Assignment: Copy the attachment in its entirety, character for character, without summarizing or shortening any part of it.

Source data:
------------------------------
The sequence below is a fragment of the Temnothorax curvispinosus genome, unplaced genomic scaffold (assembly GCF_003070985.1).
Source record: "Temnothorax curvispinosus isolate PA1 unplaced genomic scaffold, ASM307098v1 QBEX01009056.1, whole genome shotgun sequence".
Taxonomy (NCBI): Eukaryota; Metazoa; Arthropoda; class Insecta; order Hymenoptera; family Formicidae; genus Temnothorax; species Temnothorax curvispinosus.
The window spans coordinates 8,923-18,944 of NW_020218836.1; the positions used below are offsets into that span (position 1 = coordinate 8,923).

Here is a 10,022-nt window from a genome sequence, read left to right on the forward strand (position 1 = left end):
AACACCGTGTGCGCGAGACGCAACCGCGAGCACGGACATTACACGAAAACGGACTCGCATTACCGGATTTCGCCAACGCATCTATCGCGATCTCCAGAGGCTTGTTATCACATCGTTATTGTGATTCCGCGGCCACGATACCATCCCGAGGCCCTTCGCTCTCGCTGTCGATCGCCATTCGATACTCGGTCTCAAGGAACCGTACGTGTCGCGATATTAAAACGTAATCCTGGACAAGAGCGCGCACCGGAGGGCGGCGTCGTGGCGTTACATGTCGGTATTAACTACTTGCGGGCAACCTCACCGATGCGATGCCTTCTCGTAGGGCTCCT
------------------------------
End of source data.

The sequence below is a fragment of the Temnothorax curvispinosus genome, unplaced genomic scaffold (assembly GCF_003070985.1).
Source record: "Temnothorax curvispinosus isolate PA1 unplaced genomic scaffold, ASM307098v1 QBEX01009056.1, whole genome shotgun sequence".
Taxonomy (NCBI): Eukaryota; Metazoa; Arthropoda; class Insecta; order Hymenoptera; family Formicidae; genus Temnothorax; species Temnothorax curvispinosus.
The window spans coordinates 8,923-18,944 of NW_020218836.1; the positions used below are offsets into that span (position 1 = coordinate 8,923).

Here is a 10,022-nt window from a genome sequence, read left to right on the forward strand (position 1 = left end):
AACACCGTGTGCGCGAGACGCAACCGCGAGCACGGACATTACACGAAAACGGACTCGCATTACCGGATTTCGCCAACGCATCTATCGCGATCTCCAGAGGCTTGTTATCACATCGTTATTGTGATTCCGCGGCCACGATACCATCCCGAGGCCCTTCGCTCTCGCTGTCGATCGCCATTCGATACTCGGTCTCAAGGAACCGTACGTGTCGCGATATTAAAACGTAATCCTGGACAAGAGCGCGCACCGGAGGGCGGCGTCGTGGCGTTACATGTCGGTATTAACTACTTGCGGGCAACCTCACCGATGCGATGCCTTCTCGTAGGGCTCCT